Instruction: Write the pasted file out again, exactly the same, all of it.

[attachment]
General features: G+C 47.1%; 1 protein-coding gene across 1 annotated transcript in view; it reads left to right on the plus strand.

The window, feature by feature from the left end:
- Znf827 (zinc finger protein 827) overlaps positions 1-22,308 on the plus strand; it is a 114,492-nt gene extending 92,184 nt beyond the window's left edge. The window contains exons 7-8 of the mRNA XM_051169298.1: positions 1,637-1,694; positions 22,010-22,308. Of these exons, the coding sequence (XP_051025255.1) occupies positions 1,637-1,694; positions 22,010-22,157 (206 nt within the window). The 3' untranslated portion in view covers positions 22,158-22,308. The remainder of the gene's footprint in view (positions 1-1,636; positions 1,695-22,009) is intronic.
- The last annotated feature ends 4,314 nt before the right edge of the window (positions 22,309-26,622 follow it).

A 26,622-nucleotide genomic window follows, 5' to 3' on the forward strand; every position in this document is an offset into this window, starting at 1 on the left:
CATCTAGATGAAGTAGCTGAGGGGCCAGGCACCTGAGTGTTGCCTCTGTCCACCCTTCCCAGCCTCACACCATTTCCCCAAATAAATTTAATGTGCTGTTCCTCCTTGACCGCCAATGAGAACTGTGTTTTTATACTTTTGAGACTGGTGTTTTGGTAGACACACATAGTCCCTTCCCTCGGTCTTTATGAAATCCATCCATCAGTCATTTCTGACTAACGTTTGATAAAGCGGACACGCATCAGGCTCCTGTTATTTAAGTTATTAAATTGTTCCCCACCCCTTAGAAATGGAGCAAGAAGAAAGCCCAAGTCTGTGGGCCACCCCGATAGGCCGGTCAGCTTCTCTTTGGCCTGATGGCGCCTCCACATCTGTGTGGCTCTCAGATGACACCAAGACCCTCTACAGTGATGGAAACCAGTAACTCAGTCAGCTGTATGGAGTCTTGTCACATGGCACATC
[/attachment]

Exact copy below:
General features: G+C 47.1%; 1 protein-coding gene across 1 annotated transcript in view; it reads left to right on the plus strand.

The window, feature by feature from the left end:
- Znf827 (zinc finger protein 827) overlaps positions 1-22,308 on the plus strand; it is a 114,492-nt gene extending 92,184 nt beyond the window's left edge. The window contains exons 7-8 of the mRNA XM_051169298.1: positions 1,637-1,694; positions 22,010-22,308. Of these exons, the coding sequence (XP_051025255.1) occupies positions 1,637-1,694; positions 22,010-22,157 (206 nt within the window). The 3' untranslated portion in view covers positions 22,158-22,308. The remainder of the gene's footprint in view (positions 1-1,636; positions 1,695-22,009) is intronic.
- The last annotated feature ends 4,314 nt before the right edge of the window (positions 22,309-26,622 follow it).

A 26,622-nucleotide genomic window follows, 5' to 3' on the forward strand; every position in this document is an offset into this window, starting at 1 on the left:
CATCTAGATGAAGTAGCTGAGGGGCCAGGCACCTGAGTGTTGCCTCTGTCCACCCTTCCCAGCCTCACACCATTTCCCCAAATAAATTTAATGTGCTGTTCCTCCTTGACCGCCAATGAGAACTGTGTTTTTATACTTTTGAGACTGGTGTTTTGGTAGACACACATAGTCCCTTCCCTCGGTCTTTATGAAATCCATCCATCAGTCATTTCTGACTAACGTTTGATAAAGCGGACACGCATCAGGCTCCTGTTATTTAAGTTATTAAATTGTTCCCCACCCCTTAGAAATGGAGCAAGAAGAAAGCCCAAGTCTGTGGGCCACCCCGATAGGCCGGTCAGCTTCTCTTTGGCCTGATGGCGCCTCCACATCTGTGTGGCTCTCAGATGACACCAAGACCCTCTACAGTGATGGAAACCAGTAACTCAGTCAGCTGTATGGAGTCTTGTCACATGGCACATC